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‘We are not just a union, we are a family’ class, kinship and tribe in Zambia’s mining unions

journal contribution
posted on 21.12.2020, 22:33 by Robby Kapesea, Thomas McNamara
© 2020, The Author(s). Trade unions in Zambia and in several other developing countries have been understood to create ‘detribalising’ class consciousnesses. In contrast, we argue that Zambian understandings of unionism have developed through similar political economic processes to those that generated ‘tribes’. Values and structures that enable concepts of the good life more commonly found among Bemba speakers and Eastern Zambians have been naturalised into Zambia’s mining unions, guiding union policy and practice in a manner which limits North Western Zambians’ union participation. Utilising Lazar's (2018) understanding of unionism as kinship, we explore how Zambians of various tribes attempt to utilise unions to achieve what they see as human flourishing and social justice. We foreground that people’s understandings of the good life frequently incorporate gendered and gerontocratic hierarchies and we demonstrate that intra-national unionisms are co-created through (and influence) local cultural norms and political histories. This encourages anthropologists of trade unionism to ask what values and hierarchies are rendered invisible in other union ‘families’, and to explore intertwinements between unions and communities enabled through kinship, rather than through Civil Society Organisations.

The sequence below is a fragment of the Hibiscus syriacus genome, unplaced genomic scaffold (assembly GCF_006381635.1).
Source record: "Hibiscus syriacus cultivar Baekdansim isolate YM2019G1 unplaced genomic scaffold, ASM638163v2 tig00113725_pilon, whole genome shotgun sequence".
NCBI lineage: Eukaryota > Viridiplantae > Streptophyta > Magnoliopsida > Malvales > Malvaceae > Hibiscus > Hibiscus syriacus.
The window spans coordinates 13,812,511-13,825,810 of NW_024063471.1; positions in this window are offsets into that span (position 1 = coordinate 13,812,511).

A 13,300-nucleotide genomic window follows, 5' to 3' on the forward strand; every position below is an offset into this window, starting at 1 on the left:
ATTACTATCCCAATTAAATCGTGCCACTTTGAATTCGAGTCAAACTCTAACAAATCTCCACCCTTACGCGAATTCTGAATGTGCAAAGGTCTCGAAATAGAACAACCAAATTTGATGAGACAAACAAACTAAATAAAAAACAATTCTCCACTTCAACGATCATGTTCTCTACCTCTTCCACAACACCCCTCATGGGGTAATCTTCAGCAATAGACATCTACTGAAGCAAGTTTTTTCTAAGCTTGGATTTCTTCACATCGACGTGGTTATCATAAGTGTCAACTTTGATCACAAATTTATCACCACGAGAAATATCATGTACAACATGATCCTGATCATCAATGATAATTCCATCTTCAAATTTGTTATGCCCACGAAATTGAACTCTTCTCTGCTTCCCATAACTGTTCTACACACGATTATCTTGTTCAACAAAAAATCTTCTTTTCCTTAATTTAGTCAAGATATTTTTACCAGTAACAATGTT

History

Publication Date

01/06/2020

Journal

Dialectical Anthropology

Volume

44

Issue

2

Pagination

20p. (p. 153-172)

Publisher

Springer Nature

ISSN

1573-0786

Rights Statement

The Author reserves all moral rights over the deposited text and must be credited if any re-use occurs. Documents deposited in OPAL are the Open Access versions of outputs published elsewhere. Changes resulting from the publishing process may therefore not be reflected in this document. The final published version may be obtained via the publisher’s DOI. Please note that additional copyright and access restrictions may apply to the published version.

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